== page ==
Everyone feels tired now and again. You were up late the night before, and you’ve been at work all day. You have a run planned for after work, but since 3 o’clock your energy levels have dipped. All you want to do is sit on the couch and watch telly. You can do this! You can do the run you’ve planned. All you need to do is get your running gear on and get out the door. If it helps, set yourself a time goal to be out of the door by (i.e. 18:30 – or 6:30am if you’re running in the morning). Make the run more important than the excuse you’re making up not to do it.
If you’re not up to running the distance you planned, just tell yourself you’re going to run for 10-20 minutes. Once you’re out it will feel easier and you’ll probably have a great run. You’ll be energised and refreshed and you’ll be glad you dragged yourself out the door for a run.
HEART RATE TRAINING
One thing I would advise any aspiring runner to do is invest in a heart rate monitor. It doesn’t need to be an expensive Garmin one (although I will say that a Garmin GPS device with heart rate monitor could just be the best running purchase you will EVER make)… you can buy a good Timex (or other) heart rate monitor for about £50.
Running to your heart rate allows you to check how hard you are working and allows you to keep your heart rate within specific zones.
There are three zones to be aware of when running:
Aerobic: Easy running: it feels easy, you can take in the world around you. You feel comfortable and you are enjoying it. Able to hold a conversation.
Effective: Steady paced running: it feels comfortable, but you know you are working. Able to hold a conversation.
Anaerobic: Hard speed work: all you can think about is how hard you are working, you can’t take in much of the environment around you and you can’t chat. Ideally done over short bursts.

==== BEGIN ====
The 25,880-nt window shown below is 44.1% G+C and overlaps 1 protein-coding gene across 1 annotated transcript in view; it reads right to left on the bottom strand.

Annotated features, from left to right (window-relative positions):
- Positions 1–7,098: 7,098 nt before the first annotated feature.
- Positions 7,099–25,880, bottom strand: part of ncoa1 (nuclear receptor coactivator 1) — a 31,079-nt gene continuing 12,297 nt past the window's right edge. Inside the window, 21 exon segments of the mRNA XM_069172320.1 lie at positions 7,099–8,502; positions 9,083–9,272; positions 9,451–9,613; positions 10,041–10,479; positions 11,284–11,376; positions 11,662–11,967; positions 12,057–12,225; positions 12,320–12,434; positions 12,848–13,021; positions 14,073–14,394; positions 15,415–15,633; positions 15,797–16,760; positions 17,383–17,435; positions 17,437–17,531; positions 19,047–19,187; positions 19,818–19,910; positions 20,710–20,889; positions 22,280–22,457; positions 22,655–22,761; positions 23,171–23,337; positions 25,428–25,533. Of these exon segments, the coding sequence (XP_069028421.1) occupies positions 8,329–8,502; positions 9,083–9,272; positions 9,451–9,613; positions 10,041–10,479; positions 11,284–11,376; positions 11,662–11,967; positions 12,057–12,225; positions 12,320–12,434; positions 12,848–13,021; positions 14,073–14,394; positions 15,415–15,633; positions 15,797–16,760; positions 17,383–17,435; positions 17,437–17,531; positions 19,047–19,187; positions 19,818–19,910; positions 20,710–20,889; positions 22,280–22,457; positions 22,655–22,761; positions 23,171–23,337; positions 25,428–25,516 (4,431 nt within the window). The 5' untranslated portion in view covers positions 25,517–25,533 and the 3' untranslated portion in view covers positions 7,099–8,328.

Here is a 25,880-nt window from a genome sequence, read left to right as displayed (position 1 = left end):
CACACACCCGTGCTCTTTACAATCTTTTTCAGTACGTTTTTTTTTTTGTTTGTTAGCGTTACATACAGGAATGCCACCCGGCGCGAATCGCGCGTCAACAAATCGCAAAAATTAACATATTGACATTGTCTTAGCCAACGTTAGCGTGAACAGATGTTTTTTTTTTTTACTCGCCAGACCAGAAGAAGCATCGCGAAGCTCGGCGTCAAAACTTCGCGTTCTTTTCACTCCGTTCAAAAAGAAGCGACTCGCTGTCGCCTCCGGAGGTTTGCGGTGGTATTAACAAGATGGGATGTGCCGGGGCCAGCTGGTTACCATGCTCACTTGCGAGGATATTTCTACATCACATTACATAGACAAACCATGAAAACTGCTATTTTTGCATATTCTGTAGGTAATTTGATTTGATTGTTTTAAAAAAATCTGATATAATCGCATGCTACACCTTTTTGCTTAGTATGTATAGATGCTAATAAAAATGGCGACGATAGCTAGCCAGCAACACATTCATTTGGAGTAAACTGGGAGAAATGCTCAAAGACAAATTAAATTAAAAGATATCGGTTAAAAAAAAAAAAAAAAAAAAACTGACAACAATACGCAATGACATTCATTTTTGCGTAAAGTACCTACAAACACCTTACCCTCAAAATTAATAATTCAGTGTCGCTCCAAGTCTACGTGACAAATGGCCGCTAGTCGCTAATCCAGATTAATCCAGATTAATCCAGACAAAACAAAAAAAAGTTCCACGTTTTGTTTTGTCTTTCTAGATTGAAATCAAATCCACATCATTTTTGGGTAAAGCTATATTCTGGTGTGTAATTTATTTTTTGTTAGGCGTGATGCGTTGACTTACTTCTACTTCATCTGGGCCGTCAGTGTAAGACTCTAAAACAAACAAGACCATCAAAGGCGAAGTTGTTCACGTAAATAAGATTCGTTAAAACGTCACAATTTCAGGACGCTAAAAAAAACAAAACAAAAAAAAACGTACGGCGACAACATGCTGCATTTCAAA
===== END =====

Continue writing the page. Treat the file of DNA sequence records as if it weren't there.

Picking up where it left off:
To find out your heart rate zones to work in, go here:
Ideally for any easy runs you want to be staying either within the Aerobic Zone, or at the highest the Effective Zone.
For any speedwork you can go up to the top of the Anaerobic zone, but do not do this kind of work too much in a week and be aware of when you should be taking it easy… and make sure you take it easy by checking your heart rate. You might get to this zone if you do any races where you push yourself to go as fast as you can. But you may feel sick and you might not enjoy it too much when you’re doing it. 🙂
See more about the Heart Rate Training Zones and how you should feel here.
Here’s where I used my heart rate to monitor how I was doing on a 33 mile ultramarathon.
Finally here’s where I got my theory on Heart Rate training from.
HEART RATE MONITORS
I already mentioned Garmins and Timex heart rate monitors… and here are the ones I’d suggest:
Positives: It comes with GPS so you can see how far you run, Garmin Connect so you can look back at your runs and see all the stats for them, it can be a great motivator and help you to become a better runner.
You can get graphs and maps so that you can review your runs and share them with others if you want to. (See what you can do with a Garmin 610) – Garmin Training Effect is an extension of the Heart Rate Monitor which is a good guide too).